# declare an incremental value

$n = 1

# Feed everything into a loop with a "pipe"

$(Get-ChildItem).Name | Foreach-Object {

# The $_ is the current item in the loop, -f is string format, stuff in $() treats the output as a variable

Rename-Item $_ $("TvShowName S01E{0:00}.mkv" -f $n)

# Increment $n by 1



This would leave us with a folder resulting in:

TvShowName S01E01.mkv



Easy, right? However, that would be a pain to type all that out every time, so let's short hand this for on-the-fly name changes in a live shell.

$n=1;$(gci).name|%{rni $_ $("TvShowName S01E{0:00}.mkv" -f $n++}

This is a bit harder to read, but it has the same results. The $n++ being on the same line as the format is possible thanks to order of operations. The incrementing of $n does not occur until after the format. I also use common aliases that Powershell has in place by default.

Now let's expand upon this just a little bit more, let's say I want to include the original extension because it might not all be the same. I will modify the expanded version to show this.

$n = 1

Get-ChildItem | Foreach-Object {

Rename-Item $_.Name $("TvShowName S01E{0:00}{1}" -f $n, $_.Extension)



Now it is becoming a little more robust. Luckily for us, the extension includes the period, so one less character. Now let's further re-organize this code to be just a bit more readable since we understand it a little bit better now.

Get-ChildItem | Foreach-Object {$n = 1} {

Rename-Item $_.Name $("TvShowName S01E{0:00}{1}" -f $n++, $_.Extension)


So the change here is super simple. The Foreach-Object block can take multiple script blocks. If it only gets one, that's the process block. If it gets 2, the first is a block it run BEFORE running the process block. If it gets 3 or more, the last becomes what it runs when it is done and the middle all become process blocks. So basically, moving the $n = 1 to be in a more traditional initialization position for a loop. The problem with this is we are looping with a lot of assumptions. We assume there will be an order to this and what we want to name will be easy to do. Generally, on the fly typing commands, this is what you would be doing. Anything more robust and you will likely want to type out a full fledge function, perhaps even create a module to do so. As you saw at the beginning, this relatively simple task can be an easy one-liner with very little typing thanks to aliases, with the final condensed version being like so.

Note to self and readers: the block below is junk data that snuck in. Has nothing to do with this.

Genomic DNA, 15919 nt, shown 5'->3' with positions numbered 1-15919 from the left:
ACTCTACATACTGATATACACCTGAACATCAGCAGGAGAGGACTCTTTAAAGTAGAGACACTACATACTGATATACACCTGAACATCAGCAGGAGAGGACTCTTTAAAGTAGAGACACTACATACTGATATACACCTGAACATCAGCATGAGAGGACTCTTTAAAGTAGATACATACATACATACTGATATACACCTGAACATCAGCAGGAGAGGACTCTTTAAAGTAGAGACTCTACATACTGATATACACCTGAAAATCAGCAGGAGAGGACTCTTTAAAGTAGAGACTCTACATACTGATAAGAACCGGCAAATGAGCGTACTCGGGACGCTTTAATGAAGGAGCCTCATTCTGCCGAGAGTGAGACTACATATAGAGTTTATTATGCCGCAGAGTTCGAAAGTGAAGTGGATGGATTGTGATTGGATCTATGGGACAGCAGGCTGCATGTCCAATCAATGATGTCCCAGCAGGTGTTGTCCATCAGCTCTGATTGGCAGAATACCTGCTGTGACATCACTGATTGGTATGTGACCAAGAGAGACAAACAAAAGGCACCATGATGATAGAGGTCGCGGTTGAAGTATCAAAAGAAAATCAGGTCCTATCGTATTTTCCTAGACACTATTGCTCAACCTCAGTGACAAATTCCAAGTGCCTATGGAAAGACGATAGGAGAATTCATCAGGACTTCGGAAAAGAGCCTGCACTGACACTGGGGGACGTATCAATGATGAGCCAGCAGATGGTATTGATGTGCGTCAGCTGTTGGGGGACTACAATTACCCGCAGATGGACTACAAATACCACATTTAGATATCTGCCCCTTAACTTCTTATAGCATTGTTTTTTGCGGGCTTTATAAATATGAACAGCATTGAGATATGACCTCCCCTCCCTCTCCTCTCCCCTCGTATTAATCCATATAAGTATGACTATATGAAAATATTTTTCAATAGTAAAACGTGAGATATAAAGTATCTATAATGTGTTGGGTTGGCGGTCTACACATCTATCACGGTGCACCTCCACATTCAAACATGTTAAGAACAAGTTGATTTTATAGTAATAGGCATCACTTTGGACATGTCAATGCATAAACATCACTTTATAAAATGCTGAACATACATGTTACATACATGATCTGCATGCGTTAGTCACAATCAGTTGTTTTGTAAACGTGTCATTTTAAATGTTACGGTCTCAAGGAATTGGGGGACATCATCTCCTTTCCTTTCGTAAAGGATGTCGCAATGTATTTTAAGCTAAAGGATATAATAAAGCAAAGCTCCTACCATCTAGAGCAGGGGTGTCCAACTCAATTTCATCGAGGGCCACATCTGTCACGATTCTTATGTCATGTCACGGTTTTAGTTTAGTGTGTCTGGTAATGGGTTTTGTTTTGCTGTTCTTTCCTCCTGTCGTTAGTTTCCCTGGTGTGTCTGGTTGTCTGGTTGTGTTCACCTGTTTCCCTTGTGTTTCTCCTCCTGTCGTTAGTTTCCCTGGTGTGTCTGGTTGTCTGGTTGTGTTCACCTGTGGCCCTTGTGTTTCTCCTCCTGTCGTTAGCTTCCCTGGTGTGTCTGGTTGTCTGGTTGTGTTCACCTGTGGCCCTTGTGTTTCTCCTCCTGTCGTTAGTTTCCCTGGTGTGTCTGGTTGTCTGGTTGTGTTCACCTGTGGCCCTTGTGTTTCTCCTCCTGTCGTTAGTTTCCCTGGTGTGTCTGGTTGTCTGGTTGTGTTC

gci|%{$n=1}{rni $ $("TvShowName S01E{0:00}{1}" -f $n++,$_.extension)}

To be honest, I love typing out those types of one-liners, feels like being a movie hacker and a typical passer-by is not going to easily recognize what you are doing. Granted, in a movie they would probably show you some big long graphical "hello, world!" code and tell you it's a super awesome malware that can compromise the entire nuclear system of some country. For now, I will just keep it simple with this. Experiment, tweak, and expand this to your liking.

Tag Cloud

.NET (2) A+ (5) ad ds (1) addon (4) Android (4) anonymous functions (1) application (9) arduino (1) artificial intelligence (1) backup (1) bash (6) camera (2) certifications (3) comptia (5) css (2) customize (11) encryption (3) error (13) exploit (5) ftp (1) funny (4) gadget (4) games (3) GUI (5) hardware (16) haskell (6) help (14) HTML (3) imaging (2) irc (1) it (1) java (2) javascript (13) jobs (1) Linux (19) lua (1) Mac (4) malware (1) math (6) msp (1) network (13) perl (2) php (3) plugin (2) powershell (8) privacy (2) programming (24) python (10) radio (2) regex (3) repair (2) security (16) sound (2) speakers (2) ssh (1) story (5) Techs from the Crypt (5) telnet (1) tools (13) troubleshooting (11) tutorial (9) Ubuntu (4) Unix (2) virtualization (2) web design (6) Windows (16) world of warcraft (1) wow (1) wx (1)